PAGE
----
➤➤ Join the GlobeSt.APARTMENTS (formerly RealShare) conference October 29-30 in Los Angeles. The event will analyze the opportunity in the emerging trends and conditions of the multifamily market. Don’t miss out on joining the 1000+ of the industry’s top owners, investors, developers, brokers and financiers as they gather for THE MULTIFAMILY EVENT OF THE YEAR! Click here to register and view the agenda.
WASHINGTON, DC—The Federal Housing Finance Agency has just made some major changes to the lending cap for Fannie Mae and Freddie Mac. It has increased them to $100 billion per agency for five quarters, as well as eliminated the uncapped categories. The FHFA will also require that 37.5% of agency lending be “mission-driven, affordable-housing” loans.
What this means for green loans, in short, is that their previous exclusions from the cap no longer apply. This is a significant development as agency lenders in 2018 sold nearly $80 billion in uncapped loans. The net result is that the $100 billion, five-quarter cap will allow for lending volume similar to the past 12 months.
It should be noted that the agencies have other incentives to make green loans besides closing on uncapped business. In fact, Fannie Mae offered a green loan program before the FHFA excluded them from the cap. The big question is how Fannie and Freddie will implement these programs based on the new FHFA policies.
Essentially, all stakeholders benefit from a green loan. Fannie Mae and Freddie Mac have successfully securitized these loans as green bonds to investors who understand the importance of efficiency in housing. Borrowers appreciate a lower interest rate over the life of the loan. Tenants receive the benefit of lower utility bills, because building owners are incentivized to invest capital in water and energy efficiency improvements. If affordability is the objective, then incentivizing building owners towards energy and water efficiency makes sense: tenants will spend less on utilities, making housing more affordable overall.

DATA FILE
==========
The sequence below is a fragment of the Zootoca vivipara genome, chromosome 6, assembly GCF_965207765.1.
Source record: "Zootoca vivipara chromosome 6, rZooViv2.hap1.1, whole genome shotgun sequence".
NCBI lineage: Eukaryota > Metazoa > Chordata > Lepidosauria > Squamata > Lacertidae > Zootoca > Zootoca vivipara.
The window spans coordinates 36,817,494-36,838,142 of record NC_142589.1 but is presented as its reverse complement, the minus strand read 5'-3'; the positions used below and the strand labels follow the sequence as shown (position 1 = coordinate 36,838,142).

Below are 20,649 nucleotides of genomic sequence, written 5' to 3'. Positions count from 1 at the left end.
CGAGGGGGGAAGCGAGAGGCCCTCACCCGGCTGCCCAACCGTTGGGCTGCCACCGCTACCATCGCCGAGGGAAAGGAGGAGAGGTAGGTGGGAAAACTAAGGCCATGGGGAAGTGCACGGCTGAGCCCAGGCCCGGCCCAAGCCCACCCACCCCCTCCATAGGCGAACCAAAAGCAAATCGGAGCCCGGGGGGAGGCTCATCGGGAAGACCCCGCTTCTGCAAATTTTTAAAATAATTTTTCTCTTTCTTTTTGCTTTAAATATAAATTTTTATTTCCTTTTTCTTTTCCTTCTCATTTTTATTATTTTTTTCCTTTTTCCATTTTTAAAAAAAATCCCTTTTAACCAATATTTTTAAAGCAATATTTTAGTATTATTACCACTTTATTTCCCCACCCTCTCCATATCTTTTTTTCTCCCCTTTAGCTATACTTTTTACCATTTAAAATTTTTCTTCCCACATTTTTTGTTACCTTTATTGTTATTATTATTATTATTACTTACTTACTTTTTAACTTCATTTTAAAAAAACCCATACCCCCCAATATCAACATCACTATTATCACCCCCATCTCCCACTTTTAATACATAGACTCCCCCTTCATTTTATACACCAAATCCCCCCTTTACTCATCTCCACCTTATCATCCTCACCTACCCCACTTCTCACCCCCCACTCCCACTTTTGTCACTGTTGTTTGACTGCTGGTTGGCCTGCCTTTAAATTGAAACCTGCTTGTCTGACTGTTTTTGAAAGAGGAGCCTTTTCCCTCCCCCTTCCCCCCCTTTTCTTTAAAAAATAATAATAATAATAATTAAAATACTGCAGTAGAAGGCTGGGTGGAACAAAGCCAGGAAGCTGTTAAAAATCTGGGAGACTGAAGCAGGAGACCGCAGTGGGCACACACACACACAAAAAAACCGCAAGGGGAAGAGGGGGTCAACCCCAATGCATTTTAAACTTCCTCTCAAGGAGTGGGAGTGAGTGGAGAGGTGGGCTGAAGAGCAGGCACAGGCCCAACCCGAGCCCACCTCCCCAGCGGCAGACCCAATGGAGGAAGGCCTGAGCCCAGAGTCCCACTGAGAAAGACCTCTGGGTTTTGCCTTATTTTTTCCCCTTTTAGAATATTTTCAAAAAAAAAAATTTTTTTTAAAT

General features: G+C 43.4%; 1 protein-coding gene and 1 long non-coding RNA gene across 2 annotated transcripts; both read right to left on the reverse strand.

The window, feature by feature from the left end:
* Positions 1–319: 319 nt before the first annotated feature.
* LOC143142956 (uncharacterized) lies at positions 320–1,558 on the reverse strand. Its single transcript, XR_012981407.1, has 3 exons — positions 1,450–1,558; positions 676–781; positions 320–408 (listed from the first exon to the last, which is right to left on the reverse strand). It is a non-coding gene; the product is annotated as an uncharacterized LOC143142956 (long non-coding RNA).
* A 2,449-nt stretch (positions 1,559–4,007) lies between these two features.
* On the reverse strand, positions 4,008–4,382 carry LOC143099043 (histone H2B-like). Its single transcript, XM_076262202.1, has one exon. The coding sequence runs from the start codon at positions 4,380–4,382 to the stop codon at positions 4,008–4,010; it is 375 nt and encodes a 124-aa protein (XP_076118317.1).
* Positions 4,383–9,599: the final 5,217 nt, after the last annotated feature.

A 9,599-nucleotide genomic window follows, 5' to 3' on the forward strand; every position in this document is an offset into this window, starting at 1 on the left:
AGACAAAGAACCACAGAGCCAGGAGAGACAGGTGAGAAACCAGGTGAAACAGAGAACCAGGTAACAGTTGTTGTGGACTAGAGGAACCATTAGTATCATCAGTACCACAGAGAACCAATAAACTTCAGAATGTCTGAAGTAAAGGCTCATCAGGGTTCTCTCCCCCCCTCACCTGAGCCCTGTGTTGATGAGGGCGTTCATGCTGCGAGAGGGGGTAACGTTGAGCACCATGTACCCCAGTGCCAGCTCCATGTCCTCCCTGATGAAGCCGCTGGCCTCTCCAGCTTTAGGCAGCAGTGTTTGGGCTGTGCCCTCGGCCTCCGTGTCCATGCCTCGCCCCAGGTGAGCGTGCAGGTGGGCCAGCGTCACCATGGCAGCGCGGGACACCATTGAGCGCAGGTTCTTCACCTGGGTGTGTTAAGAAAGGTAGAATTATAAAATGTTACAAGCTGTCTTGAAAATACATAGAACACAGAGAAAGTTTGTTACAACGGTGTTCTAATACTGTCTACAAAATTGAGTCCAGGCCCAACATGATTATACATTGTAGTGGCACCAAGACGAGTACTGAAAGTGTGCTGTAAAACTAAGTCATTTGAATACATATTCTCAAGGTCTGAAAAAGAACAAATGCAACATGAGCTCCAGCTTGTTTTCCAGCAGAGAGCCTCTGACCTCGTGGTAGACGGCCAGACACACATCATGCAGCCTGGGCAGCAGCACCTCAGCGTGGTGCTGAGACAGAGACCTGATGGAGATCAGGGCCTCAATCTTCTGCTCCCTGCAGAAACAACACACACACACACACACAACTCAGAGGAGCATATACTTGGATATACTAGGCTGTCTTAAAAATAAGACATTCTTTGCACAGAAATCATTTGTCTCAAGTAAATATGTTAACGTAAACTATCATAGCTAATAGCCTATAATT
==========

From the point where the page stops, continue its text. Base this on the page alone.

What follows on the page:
Drew McCreery, technical director of Agency Lending Services at Partner Engineering and Science, does not believe this move signals the end of green lending. “Green was a big part of the mission before, and with the national housing crisis, the focus is shifting to affordable housing—but our goal for the future should be a dual mission,” he says. “We can reap the benefits of energy efficiency while creating more affordable housing. Green can work with any structure you choose. If the agencies are listening, I challenge them to retain the incentives for green lending in addition to affordable housing.”
Citing the profitability of green loans for lenders and the long-term operational savings for borrowers, McCreery believes that green lending can, in fact, overlay the target affordable housing projects that meet the 37.5% directive.
While the new FHFA $100 billion cap for each agency will be good for agency lending over the next 5 quarters, we will have to wait and see how the green lending program gets implemented by Fannie and Freddie in 2020.
Tony Liou is the president of Partner Energy, Inc., a sister company of Partner Engineering and Science, Inc., which provides energy efficiency consulting services.